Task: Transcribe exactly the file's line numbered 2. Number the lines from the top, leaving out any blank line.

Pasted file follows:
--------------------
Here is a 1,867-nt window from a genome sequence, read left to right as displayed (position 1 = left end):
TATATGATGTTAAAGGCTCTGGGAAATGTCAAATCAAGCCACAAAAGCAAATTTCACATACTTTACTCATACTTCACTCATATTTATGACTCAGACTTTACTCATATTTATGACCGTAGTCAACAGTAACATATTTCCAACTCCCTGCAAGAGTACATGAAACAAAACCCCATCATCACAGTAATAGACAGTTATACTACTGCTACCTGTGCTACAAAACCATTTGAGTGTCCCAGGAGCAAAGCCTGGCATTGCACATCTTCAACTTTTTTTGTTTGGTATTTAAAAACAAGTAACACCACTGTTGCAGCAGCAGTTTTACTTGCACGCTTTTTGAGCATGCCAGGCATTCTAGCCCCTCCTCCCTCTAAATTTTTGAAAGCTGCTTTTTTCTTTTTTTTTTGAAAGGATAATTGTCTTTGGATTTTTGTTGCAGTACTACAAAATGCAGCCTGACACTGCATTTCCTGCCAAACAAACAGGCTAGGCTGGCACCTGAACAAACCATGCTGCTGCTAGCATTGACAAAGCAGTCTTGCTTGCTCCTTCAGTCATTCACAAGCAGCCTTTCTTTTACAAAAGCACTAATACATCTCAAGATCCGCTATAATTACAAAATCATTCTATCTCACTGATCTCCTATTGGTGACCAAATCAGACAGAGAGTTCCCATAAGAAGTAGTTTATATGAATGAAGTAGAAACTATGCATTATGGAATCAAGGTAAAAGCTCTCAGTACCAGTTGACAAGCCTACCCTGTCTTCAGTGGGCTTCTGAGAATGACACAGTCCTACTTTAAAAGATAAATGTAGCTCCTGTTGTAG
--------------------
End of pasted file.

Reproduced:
TATATGATGTTAAAGGCTCTGGGAAATGTCAAATCAAGCCACAAAAGCAAATTTCACATACTTTACTCATACTTCACTCATATTTATGACTCAGACTTTACTCATATTTATGACCGTAGTCAACAGTAACATATTTCCAACTCCCTGCAAGAGTACATGAAACAAAACCCCATCATCACAGTAATAGACAGTTATACTACTGCTACCTGTGCTACAAAACCATTTGAGTGTCCCAGGAGCAAAGCCTGGCATTGCACATCTTCAACTTTTTTTGTTTGGTATTTAAAAACAAGTAACACCACTGTTGCAGCAGCAGTTTTACTTGCACGCTTTTTGAGCATGCCAGGCATTCTAGCCCCTCCTCCCTCTAAATTTTTGAAAGCTGCTTTTTTCTTTTTTTTTTGAAAGGATAATTGTCTTTGGATTTTTGTTGCAGTACTACAAAATGCAGCCTGACACTGCATTTCCTGCCAAACAAACAGGCTAGGCTGGCACCTGAACAAACCATGCTGCTGCTAGCATTGACAAAGCAGTCTTGCTTGCTCCTTCAGTCATTCACAAGCAGCCTTTCTTTTACAAAAGCACTAATACATCTCAAGATCCGCTATAATTACAAAATCATTCTATCTCACTGATCTCCTATTGGTGACCAAATCAGACAGAGAGTTCCCATAAGAAGTAGTTTATATGAATGAAGTAGAAACTATGCATTATGGAATCAAGGTAAAAGCTCTCAGTACCAGTTGACAAGCCTACCCTGTCTTCAGTGGGCTTCTGAGAATGACACAGTCCTACTTTAAAAGATAAATGTAGCTCCTGTTGTAG